WEBAIC NEWSLETTER

April 24, 2009               

Berkeley Bowl & City Fail to
Install Traffic Lights Required for Bowl to Open


ZAB Public Hearing 6PM Monday 4/27 at 2134 MLK in City Council Chambers

• Interim "Solution" Forces Traffic into Neighborhoods & onto Industrial Streets •




The situation:

In response to the estimated 42,000-56,000 cars a week calculated to shop at the West Berkeley Bowl (42,000-56,000 in + 42,000-56,000 out = 84,000-112,0000 trips through area) the City of Berkeley sponsored Environmental Impact Report required traffic mitigations, two of which were a traffic light at Heinz & San Pablo and a left hand turn signal at Ashby and San Pablo.  The Bowl was required to pay for and ensure the installation of these mitigations by the store's opening.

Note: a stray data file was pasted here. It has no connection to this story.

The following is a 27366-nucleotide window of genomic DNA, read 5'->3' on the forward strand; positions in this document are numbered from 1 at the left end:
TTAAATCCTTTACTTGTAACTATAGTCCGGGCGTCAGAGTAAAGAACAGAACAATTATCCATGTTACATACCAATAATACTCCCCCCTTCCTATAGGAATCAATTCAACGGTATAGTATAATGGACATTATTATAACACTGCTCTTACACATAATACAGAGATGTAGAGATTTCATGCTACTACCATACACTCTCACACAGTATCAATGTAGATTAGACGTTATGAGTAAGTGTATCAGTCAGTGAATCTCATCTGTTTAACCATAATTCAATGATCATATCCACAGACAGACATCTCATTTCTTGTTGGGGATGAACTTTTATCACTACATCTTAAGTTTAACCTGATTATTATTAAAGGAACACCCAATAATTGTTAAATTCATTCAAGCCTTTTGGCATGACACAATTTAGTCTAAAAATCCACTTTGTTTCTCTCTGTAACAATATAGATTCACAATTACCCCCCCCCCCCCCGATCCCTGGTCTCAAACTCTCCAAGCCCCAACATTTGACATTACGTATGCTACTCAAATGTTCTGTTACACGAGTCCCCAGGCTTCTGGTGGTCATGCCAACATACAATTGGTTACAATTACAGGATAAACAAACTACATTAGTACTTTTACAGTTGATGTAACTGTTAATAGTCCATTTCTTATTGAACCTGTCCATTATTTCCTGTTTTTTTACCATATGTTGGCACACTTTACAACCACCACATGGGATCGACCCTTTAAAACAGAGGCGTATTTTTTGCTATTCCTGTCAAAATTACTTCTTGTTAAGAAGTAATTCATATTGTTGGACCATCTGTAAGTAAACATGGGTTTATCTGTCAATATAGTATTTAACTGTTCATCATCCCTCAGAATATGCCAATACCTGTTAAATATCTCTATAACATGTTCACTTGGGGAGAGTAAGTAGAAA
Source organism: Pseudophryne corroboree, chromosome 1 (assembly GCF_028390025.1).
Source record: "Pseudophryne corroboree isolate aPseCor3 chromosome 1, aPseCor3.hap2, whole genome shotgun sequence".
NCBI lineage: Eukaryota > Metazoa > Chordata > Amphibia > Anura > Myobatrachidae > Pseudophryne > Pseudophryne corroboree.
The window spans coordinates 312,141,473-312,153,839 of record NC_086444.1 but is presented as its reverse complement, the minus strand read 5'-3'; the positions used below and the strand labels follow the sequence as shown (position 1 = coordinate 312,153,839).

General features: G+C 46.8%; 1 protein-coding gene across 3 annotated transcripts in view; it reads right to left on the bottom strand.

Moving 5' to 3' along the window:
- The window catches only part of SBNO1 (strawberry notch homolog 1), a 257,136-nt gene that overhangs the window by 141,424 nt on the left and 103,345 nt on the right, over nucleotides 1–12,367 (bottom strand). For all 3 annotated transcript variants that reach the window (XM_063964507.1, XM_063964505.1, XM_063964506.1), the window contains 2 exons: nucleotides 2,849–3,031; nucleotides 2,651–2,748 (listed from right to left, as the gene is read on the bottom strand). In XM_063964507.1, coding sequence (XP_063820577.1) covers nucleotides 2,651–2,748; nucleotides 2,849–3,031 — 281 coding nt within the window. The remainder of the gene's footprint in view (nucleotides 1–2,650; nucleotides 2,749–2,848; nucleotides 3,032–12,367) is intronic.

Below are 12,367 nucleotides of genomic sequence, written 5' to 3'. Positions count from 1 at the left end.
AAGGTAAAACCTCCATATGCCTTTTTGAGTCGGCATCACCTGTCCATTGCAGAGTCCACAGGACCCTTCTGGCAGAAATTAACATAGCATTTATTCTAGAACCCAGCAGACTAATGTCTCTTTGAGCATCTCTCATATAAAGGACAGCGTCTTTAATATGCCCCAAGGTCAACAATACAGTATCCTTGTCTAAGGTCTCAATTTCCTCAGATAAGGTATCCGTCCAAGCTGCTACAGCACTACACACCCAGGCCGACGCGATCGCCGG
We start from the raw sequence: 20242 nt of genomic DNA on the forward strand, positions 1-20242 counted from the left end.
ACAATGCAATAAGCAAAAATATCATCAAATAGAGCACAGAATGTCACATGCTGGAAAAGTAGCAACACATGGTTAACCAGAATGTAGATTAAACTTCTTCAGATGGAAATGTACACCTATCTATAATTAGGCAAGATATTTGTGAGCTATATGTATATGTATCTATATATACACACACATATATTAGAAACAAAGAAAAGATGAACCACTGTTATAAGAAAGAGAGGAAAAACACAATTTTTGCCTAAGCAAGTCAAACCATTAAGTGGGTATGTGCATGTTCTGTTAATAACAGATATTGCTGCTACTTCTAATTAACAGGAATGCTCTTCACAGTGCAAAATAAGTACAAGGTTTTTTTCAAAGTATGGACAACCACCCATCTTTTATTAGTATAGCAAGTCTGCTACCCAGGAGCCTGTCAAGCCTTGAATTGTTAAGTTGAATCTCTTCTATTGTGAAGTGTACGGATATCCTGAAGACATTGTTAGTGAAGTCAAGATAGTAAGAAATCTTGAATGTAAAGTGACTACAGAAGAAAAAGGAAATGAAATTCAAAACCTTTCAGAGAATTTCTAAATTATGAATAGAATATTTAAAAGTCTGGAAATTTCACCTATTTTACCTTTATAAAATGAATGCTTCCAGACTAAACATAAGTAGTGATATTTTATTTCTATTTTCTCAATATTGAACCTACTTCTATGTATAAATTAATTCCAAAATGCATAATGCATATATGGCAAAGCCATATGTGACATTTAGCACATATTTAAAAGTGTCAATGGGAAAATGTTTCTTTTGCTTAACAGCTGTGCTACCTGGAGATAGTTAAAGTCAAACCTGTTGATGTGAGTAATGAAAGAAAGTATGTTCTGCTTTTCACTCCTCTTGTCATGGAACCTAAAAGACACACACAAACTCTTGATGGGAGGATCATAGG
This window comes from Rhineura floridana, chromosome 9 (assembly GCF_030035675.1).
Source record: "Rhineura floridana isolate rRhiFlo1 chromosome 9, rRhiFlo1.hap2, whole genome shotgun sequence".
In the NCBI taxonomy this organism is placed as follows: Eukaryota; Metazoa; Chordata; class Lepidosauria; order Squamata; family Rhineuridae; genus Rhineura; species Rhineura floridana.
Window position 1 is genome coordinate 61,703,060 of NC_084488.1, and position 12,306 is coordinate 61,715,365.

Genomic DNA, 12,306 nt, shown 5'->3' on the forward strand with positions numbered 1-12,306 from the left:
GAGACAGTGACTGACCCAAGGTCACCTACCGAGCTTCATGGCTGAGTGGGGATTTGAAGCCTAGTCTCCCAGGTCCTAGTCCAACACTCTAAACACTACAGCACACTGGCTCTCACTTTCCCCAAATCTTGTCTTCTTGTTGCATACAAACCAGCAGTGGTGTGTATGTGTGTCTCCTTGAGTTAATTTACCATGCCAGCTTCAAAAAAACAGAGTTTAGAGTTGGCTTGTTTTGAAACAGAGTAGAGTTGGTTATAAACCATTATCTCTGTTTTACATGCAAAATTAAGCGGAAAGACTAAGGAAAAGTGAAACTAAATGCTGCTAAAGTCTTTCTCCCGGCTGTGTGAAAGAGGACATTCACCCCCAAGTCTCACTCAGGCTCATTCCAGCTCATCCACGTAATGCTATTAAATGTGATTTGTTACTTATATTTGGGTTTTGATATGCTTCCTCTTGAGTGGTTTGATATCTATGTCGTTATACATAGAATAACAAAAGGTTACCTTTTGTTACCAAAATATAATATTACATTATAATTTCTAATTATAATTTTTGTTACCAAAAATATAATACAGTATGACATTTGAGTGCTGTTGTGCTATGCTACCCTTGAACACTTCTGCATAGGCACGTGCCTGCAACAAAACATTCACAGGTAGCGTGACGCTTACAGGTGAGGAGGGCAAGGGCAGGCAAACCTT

Due to an apparent lack of effort on the part of the Bowl, their architects, traffic consultants, and the City, these lights won't be installed for what appears to be six months to over a year from now.  At 6PM on Monday 4/27 the Zoning Adjustments Board will hold a special hearing at 2134 MLK (Council chambers) on whether to allow the Bowl to open without these required mitigations.  This is the only item on the agenda - please be on time.

What it means:
The message to the neighbors and businesses from the City appears to be:  "We ignored your needs and didn't manage to act in a timely manner to have the traffic mitigations installed that were supposed to make your streets functional.  So in response we've created a solution that will make things even worse for you.  Sorry about that "